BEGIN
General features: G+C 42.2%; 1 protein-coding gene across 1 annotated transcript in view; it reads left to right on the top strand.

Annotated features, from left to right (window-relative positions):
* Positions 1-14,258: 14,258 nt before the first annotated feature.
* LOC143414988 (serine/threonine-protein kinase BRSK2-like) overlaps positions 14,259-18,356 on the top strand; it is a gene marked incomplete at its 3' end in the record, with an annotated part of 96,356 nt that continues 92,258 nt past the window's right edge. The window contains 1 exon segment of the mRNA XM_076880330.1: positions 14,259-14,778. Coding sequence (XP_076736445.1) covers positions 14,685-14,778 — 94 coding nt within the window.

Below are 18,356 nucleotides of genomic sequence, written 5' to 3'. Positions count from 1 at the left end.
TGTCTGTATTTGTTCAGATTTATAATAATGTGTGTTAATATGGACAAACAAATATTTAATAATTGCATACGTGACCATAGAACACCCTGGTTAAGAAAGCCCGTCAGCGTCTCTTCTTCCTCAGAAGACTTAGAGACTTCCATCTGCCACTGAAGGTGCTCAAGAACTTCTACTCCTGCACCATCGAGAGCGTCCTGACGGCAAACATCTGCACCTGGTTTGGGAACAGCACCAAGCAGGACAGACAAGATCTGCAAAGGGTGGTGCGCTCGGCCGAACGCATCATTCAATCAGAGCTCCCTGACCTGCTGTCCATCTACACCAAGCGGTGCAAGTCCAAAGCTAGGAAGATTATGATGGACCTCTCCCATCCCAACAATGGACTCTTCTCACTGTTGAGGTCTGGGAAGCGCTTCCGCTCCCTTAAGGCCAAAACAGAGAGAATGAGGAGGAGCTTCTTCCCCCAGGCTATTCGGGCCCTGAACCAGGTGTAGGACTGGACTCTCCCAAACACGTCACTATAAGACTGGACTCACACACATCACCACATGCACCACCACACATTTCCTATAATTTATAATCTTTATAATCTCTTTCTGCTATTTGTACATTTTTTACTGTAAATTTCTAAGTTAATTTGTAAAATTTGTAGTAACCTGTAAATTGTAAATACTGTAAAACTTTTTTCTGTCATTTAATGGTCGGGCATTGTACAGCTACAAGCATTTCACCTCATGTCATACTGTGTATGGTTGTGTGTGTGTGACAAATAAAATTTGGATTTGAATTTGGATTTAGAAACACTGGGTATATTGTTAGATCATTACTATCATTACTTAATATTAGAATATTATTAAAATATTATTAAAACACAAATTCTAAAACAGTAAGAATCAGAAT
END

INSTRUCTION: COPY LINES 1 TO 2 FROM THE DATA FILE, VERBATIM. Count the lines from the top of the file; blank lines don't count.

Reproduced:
General features: G+C 42.2%; 1 protein-coding gene across 1 annotated transcript in view; it reads left to right on the top strand.

Annotated features, from left to right (window-relative positions):